The Discomfort of Uncertainty

Over the past few months a sense of anxiety has been growing within me. Politics on a world scale are being played out and decisions are being made with ramifications yet to be known.

Regardless of your politics the events of the world have triggered thoughts of uncertainty. Uncertainty is a form of discomfort which is essential to the human experience.

Much of my life has been plagued by some form of anxiety. From a young age I remember being engrossed in politics both at home and on the international stage. My mum vividly remembers my prediction of the war on terror as a then 11-year-old.

A key feature in my anxiety as an adult was the discomfort of uncertainty. As a child in a middle-class family my life was full of certainty. As children, much of our lives are out of our control – our parents and guardians make our decisions for us. Time goes by in an instant, they say, and then we find ourselves as adults.

As you hit adulthood, certainty leaves you as you move into the world and grow.

Uncertainty is a poisonous thing. The human mind desires certainty, which is of course, a hard thing to obtain in an uncertain world. Certainty demands a black and white answer.

We cannot function without the pursuit of certainty. No decision in life can be made without it. Crossing the street, what to eat, where to live…

Arie Kruglanski, born in Poland in 1938, coined the idea of cognitive closure in 1989. Put simply, Cognitive Closure is the need for certainty. Kruglanski was raised in a ghetto during the height of World War Two. In a video by the New York Times, filmmaker Daniele Anastasion recorded Mr Kruglanksi’s thoughts on uncertainty.

“What if I told you that your entire worldview has nothing to do with information or facts? Politics aren’t just a matter of judgement – People’s politics are driven by their psychological needs.

“People who are anxious because of the uncertainty that surrounds them are going to be attracted by the messages that offer certainty. The need for closure is the need for certainty. The need for closure is absolutely essential, but it can also be extremely dangerous.

“Nazi Germany arose in the aftermath of great uncertainty suffered by the German people. We all have the potential to become extreme. All of us has the potential to see things in black and white. That potential is hardwired in us. So why do we crave certainty so badly? The truth is, we literally could not function without out.”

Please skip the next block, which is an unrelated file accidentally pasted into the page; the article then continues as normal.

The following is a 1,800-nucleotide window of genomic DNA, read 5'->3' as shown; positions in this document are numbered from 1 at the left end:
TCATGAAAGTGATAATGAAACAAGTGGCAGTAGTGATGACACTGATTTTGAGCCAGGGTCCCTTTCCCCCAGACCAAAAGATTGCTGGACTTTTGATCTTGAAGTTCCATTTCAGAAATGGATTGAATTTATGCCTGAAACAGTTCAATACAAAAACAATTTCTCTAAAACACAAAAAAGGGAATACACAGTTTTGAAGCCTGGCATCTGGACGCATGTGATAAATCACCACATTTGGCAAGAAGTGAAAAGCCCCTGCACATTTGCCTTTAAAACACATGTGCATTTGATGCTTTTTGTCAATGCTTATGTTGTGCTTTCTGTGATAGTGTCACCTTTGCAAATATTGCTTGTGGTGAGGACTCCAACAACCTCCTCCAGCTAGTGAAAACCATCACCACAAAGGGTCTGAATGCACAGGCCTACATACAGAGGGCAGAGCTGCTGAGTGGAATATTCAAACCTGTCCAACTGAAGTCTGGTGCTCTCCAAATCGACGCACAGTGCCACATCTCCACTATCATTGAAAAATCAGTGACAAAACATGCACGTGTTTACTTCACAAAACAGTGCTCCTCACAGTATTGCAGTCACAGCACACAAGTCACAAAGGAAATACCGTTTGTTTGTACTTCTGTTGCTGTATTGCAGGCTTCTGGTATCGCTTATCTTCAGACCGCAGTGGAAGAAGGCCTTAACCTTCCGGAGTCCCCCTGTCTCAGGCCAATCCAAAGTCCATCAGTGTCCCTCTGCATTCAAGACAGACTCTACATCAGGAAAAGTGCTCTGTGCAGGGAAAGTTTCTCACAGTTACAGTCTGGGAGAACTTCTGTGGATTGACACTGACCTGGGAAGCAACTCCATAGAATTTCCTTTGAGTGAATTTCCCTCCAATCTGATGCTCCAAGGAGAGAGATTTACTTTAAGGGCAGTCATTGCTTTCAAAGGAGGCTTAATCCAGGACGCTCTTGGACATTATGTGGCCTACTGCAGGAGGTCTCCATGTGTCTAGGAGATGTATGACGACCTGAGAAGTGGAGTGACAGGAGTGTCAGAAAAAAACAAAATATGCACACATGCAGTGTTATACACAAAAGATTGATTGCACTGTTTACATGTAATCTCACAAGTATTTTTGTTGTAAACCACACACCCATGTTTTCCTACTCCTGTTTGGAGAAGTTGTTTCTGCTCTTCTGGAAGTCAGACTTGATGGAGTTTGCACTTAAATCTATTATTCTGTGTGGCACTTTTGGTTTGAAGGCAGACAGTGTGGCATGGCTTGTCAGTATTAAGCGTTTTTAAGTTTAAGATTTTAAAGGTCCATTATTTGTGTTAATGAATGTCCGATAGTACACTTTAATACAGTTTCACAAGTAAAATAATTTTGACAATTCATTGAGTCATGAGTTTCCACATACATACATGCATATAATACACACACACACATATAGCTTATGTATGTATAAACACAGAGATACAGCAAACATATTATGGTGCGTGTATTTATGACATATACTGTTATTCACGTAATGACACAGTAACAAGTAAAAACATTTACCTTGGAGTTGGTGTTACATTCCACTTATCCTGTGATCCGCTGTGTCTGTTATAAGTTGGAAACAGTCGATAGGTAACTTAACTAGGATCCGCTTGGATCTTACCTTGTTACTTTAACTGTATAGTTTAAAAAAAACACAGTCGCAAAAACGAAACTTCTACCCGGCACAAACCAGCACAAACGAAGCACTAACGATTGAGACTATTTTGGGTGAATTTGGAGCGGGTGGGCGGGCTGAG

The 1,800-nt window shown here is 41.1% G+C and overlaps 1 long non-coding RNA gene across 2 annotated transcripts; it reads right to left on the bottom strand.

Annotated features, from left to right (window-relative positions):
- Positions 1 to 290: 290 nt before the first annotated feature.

What is different, is how we create certainty through decision-making. During times of uncertainty, we desire to make sense of things – to make a decision quickly. Our ancestors would have relied on this sense, this instinct, when hunting the plains, when warring with rival clans for resources. The pursuit of uncertainty – to overcome the discomfort it brings – challenged our ancestors to overcome obstacles in their evolutionary path.

As the world spirals towards mass information, and more importantly, misinformation, we seek for certainty in a complex world. The easiest way to do that, is to cling onto a certain stance – an ideology, a belief system, or an extremist view. When this complex world is made simple by an ideology, certainty is attained at the risk of a diminishing sense of humanity – the rise of fear which can quickly breed into racism, xenophobia, homophobia. What these things are, are a search for a scapegoat – a reason why people feel uncertain, and fearful. When simple answers arise for complex problems, things are sacrificed. In the video, Mr Kruglanski explains this decision-making process.

“Closure is the moment where you decide that enough information has been gathered and you are ready to make a decision. But the way we make decisions and process information changes dramatically in different circumstances.

“During times of great uncertainty everybodies need for closure increases. You feel the need to reach certainty more quickly. The need for closure tricks your mind to believe that you have the truth even though you haven’t examined the evidence very carefully.

“Sometimes you need certainty in order to act. When there is an extreme enemy that is threatening you, such as Nazi Germany, you need to fight fire with fire, you cannot fight fire with ambiguity and indecision.”

How can we tell what is the truth? How can we overcome uncertainty? There is no easy answer. That is what is so dangerous about uncertainty – when you dismiss other people’s opinions or dismiss information which is important to the decision-making process.

“That’s why we should be suspicious of our own righteousness.”

Embrace uncertainty. Perhaps we need to be mindful that an amount of trust needs to be placed in complexity because complexity can be viewed as the very thing which holds our universe together. Understanding complexity is a way to reach certainty in decision making. Ignoring complexity for what is easy or convenient is a certain path to ignorance and paying a price unforeseen.

How we deal with uncertainty is a skill which can be trained. Thinking critically, gathering information, assessing and being mindful can all aid us in approaching uncertainty.

Because certainty has a price.



2 thoughts on “The Discomfort of Uncertainty

  1. What a great piece, Rowan. I will be mulling this over and letting the wisdom trickle in and shift my brain-stuff around a bit. Thanks for sharing.

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